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Guardian: interview with Michael Green

Aida Edemariam of The Guardian just published an interesting albeit imperfect interview with the new Lucasian professor of mathematics in Cambridge:

Michael Green: Master of the universe (click)
It argues that Green, who has been focused on theoretical physics since the age of 13, used to be a Harrison Ford's lookalike.

They recall how Green and Schwarz met in a CERN canteen, how everything suddenly made sense during a day in 1984, how string theory would have gone extinct without Green and Schwarz (Witten's words), and how the gospel about their success got to Princeton where the amazing guy called Edward Witten scooped them and wrote this paper (abstract) about the phenomenology of O(32) strings.

I think it is this paper that Green claims to have really sparked the revolution. Unlike most papers by Green and Schwarz from the early 1980s, I've never read this particular paper by Witten - that claimed to have obtained the right number and type of generations of the Standard Model fermions from type I theory. And frankly, although I can't read the full paper even now, it doesn't seem quite correct to me. Can you get realistic vacua from O(32) strings in this way?

Green says that the pace of research got much faster these days because they didn't have to compete with others which was kind of nice.

The journalist claims that
Green once said that one could "think of the universe as a symphony or a song – for both are made up of notes produced by strings vibrating in particular ways."
Green replies: "Did I?" Cutely enough, the article doesn't resolve the mystery. The solution is, of course, that Ms Edemariam confused Michael Green with Brian Greene (who says similar things often) and she still doesn't realize that. :-) I suspect that Green realized where the confusion came from.

Green describes the importance of unification in physics.

As a typical journalist, Ms Edemariam cannot forget about those two crackpots who published their popular books in 2006 and who became fashionable among the stupid people for a while.

Ms Edemariam thinks that some well-established mathematical facts about the number of solutions to some conditions are "absurd" (how mathematical facts can be "absurd" is not clear to me: ask her) and allows Green to respond.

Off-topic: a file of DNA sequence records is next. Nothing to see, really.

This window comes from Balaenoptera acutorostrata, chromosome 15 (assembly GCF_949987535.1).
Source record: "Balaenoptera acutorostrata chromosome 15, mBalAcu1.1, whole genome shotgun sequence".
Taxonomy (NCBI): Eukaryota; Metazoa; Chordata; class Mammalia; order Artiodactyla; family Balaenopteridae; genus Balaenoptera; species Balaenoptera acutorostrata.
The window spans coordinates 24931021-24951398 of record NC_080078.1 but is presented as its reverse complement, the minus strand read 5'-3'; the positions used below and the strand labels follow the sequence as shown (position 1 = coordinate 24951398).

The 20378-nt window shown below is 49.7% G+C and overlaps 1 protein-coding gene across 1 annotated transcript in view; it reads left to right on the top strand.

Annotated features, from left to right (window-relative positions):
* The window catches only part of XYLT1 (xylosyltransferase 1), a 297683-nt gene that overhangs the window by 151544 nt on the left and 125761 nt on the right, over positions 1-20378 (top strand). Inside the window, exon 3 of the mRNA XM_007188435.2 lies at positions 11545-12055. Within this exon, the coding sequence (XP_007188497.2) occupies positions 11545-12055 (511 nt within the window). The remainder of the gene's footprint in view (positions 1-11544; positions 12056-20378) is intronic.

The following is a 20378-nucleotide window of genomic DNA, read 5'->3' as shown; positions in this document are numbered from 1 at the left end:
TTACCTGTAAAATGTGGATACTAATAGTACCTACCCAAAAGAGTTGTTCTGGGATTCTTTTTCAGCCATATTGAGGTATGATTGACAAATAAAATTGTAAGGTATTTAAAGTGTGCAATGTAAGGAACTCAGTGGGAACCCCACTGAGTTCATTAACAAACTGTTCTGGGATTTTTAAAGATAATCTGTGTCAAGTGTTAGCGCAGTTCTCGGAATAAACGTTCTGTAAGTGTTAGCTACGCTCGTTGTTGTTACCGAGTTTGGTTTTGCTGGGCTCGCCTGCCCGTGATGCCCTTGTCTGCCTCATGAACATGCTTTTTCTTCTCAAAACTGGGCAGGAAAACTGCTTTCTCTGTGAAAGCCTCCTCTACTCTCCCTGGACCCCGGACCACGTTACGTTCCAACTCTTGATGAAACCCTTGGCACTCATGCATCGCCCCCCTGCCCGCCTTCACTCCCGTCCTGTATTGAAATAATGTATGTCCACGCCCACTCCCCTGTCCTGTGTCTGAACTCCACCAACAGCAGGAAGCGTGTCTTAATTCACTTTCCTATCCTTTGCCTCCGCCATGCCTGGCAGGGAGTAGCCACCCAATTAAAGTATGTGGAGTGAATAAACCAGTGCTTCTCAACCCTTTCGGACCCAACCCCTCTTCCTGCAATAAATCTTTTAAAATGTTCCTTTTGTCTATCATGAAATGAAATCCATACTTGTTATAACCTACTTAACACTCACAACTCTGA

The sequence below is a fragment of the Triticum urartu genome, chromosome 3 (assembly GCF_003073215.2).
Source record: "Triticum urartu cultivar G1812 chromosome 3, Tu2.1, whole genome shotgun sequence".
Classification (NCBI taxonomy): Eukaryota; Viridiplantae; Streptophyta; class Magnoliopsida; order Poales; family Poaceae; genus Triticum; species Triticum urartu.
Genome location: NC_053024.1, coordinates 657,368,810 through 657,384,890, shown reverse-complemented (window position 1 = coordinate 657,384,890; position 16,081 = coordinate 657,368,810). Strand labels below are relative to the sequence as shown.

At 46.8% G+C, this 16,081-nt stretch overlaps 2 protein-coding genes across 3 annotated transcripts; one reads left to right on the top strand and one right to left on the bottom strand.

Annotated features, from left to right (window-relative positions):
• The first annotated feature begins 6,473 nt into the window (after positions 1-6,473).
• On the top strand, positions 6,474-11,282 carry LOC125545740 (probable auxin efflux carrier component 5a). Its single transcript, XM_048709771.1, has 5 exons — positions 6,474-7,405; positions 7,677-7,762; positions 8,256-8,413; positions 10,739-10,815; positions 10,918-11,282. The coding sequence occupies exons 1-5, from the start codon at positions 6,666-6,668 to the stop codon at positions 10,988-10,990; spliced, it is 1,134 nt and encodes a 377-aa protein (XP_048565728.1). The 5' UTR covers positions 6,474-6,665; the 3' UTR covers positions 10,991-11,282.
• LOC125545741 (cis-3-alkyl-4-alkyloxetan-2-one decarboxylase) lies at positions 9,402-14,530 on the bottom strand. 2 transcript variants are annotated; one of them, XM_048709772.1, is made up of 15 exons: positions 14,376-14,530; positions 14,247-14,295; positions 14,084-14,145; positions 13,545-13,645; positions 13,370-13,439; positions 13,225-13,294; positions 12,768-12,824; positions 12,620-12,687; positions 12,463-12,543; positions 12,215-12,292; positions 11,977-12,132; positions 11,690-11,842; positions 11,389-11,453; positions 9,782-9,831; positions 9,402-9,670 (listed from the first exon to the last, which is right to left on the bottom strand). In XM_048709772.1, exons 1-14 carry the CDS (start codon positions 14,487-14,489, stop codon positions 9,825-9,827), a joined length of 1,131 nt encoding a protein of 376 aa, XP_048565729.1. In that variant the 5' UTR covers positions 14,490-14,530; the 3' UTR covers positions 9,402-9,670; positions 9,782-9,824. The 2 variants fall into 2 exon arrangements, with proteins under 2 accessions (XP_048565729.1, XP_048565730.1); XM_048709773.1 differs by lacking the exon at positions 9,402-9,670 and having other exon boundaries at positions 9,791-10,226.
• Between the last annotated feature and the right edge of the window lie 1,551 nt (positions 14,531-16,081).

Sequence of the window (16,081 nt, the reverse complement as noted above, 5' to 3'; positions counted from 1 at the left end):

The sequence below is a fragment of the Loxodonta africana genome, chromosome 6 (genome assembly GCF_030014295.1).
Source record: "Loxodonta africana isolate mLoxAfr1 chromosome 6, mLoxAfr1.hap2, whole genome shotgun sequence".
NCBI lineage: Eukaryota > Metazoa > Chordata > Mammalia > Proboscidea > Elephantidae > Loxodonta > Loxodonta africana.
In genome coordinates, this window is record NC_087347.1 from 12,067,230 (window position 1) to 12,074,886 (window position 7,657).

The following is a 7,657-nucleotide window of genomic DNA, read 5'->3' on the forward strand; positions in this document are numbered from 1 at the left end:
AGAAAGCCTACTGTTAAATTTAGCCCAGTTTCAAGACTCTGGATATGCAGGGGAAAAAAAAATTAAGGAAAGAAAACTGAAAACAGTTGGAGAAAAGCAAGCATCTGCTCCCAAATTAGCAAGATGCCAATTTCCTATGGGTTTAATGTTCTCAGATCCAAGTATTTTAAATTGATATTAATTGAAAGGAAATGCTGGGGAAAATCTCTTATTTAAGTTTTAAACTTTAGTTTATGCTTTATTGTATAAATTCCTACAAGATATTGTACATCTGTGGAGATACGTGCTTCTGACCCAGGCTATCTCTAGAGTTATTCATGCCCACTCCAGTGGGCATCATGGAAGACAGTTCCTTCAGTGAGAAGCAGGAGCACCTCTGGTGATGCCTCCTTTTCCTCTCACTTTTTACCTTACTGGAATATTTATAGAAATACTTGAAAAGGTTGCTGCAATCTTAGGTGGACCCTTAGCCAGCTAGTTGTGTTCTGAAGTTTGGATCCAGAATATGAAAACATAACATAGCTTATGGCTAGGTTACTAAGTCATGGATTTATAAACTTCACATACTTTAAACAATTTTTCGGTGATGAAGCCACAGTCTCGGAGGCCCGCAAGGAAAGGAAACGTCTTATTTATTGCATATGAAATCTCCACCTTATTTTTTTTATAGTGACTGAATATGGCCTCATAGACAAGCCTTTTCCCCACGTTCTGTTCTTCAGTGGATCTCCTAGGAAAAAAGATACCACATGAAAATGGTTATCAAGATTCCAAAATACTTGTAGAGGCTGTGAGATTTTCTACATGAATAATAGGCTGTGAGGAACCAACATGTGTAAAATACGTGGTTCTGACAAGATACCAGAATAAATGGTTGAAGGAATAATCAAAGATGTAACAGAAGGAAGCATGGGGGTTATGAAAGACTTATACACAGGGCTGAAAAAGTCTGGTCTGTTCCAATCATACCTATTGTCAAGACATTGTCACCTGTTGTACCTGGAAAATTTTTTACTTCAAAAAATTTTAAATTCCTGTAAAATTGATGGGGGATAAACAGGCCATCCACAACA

Green dismisses these criticisms out of hand. "A couple of years ago there were a couple of books by two particular people who don't have any particular reason to be knowledgeable about the subject," he laughs.

"Woit is a blogger – he runs an anti-strings blog, he's an ex-physicist, a PhD I think. He's at Columbia – a systems manager or something. So he's not a professional physicist. He has strong views about string theory, which he's entitled to, and he blogs them. And good for him."

"The other one, Smolin, is a physicist who has a view of physics other than string theory and wants to promote that. And the media made a big song and dance about this, which seemed to me to be completely off-scale with what we experience anywhere in any university. The subject's thriving."
I have removed some garbage that Ms Edemariam has inserted in between Green's words to "improve them".

Of course, the journalist also wants to apply her "knowledge" that she has received from the crackpot books, so she says that there exists a "bias", Green had just proven it, and people should study different things. Green gives the obvious answer:
"People do what they feel is going to be productive," says Green. "It's all very well to say they should be doing something else. But there is nothing else."

Furthermore, string theory, Green contends, "isn't simply something that will, once tested, be either verified or disproved. It's become much more than that". It has, for example, provided a way to discuss the previously unexplained nature of radiation from black holes, which apparently contradicted the rules of quantum physics (otherwise known as Hawking radiation).

More usefully, from a day-to-day point of view, it may eventually increase our understanding of high-temperature superconductors, which, if they could be mass-produced, would mean we could transfer energy, such as electricity, fantastically cheaply (super-conductors mean no energy is lost as heat).
They continue to discuss somewhat barbarian recent proposals to link the funding for sciences to their contributions to the U.K. economy (which would be bad for theoretical sciences but even worse for social sciences). Green uses some stories about Faraday to explain that the path from amazing theoretical ideas to applications is often very indirect.

Like his parents, Green is an atheist, but he does get irritated by "ultra-atheists". Three simple paragraphs about string theory are added at the end.

By the way, Nude Socialist mentions the words of a few people, including string theorist David Tong. By the way, David could be the new Lucasian professor if you wanted to last him long. It would be a good choice but there would probably be some opposition, too.

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